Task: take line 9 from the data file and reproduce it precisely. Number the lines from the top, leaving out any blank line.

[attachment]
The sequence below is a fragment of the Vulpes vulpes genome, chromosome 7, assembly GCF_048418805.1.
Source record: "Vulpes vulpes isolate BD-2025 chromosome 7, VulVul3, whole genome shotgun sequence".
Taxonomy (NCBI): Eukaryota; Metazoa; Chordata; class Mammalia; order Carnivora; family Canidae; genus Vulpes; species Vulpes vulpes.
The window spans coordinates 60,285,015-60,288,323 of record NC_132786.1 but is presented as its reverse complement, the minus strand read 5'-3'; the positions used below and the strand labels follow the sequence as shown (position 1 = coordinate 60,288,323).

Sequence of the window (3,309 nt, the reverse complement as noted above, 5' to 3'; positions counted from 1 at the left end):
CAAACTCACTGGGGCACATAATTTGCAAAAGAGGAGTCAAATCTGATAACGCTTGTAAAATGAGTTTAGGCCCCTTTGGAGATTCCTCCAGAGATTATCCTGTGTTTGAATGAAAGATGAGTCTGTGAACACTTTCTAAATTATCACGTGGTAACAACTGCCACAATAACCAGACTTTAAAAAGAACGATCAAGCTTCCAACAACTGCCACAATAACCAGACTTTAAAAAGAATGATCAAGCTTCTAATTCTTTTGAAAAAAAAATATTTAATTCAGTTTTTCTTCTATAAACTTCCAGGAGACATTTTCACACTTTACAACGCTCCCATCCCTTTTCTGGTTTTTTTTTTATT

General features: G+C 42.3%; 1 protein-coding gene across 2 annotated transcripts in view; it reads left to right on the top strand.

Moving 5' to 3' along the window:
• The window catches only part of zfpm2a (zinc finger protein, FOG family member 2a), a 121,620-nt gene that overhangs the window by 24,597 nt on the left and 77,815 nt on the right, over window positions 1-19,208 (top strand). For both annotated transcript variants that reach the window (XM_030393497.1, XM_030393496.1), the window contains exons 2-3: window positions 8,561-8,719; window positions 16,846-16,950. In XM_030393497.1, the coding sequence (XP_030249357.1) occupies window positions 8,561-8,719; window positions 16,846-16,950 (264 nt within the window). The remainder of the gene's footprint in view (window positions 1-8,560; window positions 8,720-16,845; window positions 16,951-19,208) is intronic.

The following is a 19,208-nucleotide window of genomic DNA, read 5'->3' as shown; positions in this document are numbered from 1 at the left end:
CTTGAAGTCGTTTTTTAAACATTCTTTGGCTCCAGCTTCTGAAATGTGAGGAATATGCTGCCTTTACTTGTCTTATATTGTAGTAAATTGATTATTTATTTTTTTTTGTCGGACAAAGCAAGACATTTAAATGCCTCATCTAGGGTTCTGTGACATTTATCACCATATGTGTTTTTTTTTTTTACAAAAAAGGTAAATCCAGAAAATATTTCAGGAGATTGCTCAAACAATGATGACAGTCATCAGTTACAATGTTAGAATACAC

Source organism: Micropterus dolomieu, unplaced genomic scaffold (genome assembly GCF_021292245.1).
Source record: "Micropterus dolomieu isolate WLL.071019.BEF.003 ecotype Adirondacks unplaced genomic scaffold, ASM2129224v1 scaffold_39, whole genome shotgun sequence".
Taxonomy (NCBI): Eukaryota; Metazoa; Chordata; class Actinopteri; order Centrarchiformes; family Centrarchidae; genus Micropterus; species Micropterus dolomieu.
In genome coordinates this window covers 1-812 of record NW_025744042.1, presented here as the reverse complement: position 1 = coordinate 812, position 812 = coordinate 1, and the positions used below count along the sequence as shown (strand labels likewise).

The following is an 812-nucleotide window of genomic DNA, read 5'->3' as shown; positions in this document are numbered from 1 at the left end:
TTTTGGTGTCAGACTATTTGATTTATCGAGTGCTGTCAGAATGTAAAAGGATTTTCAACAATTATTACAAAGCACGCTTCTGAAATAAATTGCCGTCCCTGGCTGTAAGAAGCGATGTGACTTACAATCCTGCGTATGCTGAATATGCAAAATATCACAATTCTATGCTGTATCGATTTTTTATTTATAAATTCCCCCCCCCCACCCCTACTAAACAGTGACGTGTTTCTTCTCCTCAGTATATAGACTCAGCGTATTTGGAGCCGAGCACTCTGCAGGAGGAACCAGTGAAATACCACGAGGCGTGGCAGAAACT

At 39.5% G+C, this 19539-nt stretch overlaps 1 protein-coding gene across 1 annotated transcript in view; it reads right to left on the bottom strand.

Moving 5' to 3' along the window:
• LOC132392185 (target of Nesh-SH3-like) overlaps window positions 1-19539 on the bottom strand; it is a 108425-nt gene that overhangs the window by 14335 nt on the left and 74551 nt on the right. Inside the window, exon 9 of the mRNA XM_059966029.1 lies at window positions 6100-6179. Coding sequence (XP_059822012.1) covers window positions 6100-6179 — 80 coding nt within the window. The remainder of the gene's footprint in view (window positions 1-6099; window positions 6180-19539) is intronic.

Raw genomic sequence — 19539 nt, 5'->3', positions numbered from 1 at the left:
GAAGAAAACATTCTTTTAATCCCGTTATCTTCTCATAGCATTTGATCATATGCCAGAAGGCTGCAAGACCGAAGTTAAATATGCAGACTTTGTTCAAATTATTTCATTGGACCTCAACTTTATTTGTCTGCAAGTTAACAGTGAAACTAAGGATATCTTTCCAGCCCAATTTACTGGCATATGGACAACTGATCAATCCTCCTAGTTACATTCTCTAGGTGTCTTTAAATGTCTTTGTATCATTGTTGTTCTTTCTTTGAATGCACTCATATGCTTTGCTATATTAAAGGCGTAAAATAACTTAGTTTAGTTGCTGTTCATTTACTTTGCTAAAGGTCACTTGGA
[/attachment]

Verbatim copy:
• The window catches only part of zfpm2a (zinc finger protein, FOG family member 2a), a 121,620-nt gene that overhangs the window by 24,597 nt on the left and 77,815 nt on the right, over window positions 1-19,208 (top strand). For both annotated transcript variants that reach the window (XM_030393497.1, XM_030393496.1), the window contains exons 2-3: window positions 8,561-8,719; window positions 16,846-16,950. In XM_030393497.1, the coding sequence (XP_030249357.1) occupies window positions 8,561-8,719; window positions 16,846-16,950 (264 nt within the window). The remainder of the gene's footprint in view (window positions 1-8,560; window positions 8,720-16,845; window positions 16,951-19,208) is intronic.